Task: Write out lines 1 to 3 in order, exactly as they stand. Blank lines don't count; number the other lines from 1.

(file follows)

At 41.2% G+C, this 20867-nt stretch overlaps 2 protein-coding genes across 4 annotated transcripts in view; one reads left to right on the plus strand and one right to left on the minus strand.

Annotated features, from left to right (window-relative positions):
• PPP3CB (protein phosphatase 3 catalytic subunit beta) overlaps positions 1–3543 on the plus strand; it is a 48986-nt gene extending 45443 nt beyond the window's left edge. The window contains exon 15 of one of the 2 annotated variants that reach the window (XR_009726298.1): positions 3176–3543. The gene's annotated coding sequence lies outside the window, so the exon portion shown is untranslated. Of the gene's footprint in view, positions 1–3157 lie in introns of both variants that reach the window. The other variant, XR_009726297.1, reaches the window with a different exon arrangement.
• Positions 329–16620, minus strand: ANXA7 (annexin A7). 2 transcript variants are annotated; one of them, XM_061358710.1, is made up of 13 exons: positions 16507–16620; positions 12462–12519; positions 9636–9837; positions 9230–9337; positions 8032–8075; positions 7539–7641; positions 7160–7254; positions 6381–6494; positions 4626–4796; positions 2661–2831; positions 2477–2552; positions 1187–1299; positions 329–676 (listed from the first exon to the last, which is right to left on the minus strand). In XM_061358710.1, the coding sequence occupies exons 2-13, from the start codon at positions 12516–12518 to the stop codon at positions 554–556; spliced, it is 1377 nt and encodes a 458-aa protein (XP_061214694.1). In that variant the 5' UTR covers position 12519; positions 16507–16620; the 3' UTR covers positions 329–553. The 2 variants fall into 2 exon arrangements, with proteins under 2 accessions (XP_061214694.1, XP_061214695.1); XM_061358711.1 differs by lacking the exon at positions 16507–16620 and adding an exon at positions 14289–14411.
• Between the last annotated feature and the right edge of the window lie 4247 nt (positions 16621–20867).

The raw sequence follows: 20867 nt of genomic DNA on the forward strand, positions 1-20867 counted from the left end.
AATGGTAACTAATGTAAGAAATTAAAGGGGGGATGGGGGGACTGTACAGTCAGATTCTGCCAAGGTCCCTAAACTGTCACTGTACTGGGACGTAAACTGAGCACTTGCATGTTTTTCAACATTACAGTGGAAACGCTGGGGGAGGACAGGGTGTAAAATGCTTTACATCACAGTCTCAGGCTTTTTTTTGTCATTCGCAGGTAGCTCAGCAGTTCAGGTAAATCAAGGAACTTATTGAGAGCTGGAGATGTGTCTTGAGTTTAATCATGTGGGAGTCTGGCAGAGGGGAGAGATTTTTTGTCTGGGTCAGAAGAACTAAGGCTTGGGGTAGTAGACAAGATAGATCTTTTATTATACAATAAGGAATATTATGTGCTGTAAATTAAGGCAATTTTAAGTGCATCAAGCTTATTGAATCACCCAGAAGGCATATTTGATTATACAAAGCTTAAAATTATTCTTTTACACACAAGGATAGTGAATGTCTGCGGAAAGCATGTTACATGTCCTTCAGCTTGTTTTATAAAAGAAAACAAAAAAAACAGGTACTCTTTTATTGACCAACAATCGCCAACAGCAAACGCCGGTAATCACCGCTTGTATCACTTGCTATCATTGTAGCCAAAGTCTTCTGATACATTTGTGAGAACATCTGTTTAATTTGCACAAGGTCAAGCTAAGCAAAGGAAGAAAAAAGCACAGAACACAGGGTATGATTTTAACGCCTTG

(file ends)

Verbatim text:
At 41.2% G+C, this 20867-nt stretch overlaps 2 protein-coding genes across 4 annotated transcripts in view; one reads left to right on the plus strand and one right to left on the minus strand.

Annotated features, from left to right (window-relative positions):
• PPP3CB (protein phosphatase 3 catalytic subunit beta) overlaps positions 1–3543 on the plus strand; it is a 48986-nt gene extending 45443 nt beyond the window's left edge. The window contains exon 15 of one of the 2 annotated variants that reach the window (XR_009726298.1): positions 3176–3543. The gene's annotated coding sequence lies outside the window, so the exon portion shown is untranslated. Of the gene's footprint in view, positions 1–3157 lie in introns of both variants that reach the window. The other variant, XR_009726297.1, reaches the window with a different exon arrangement.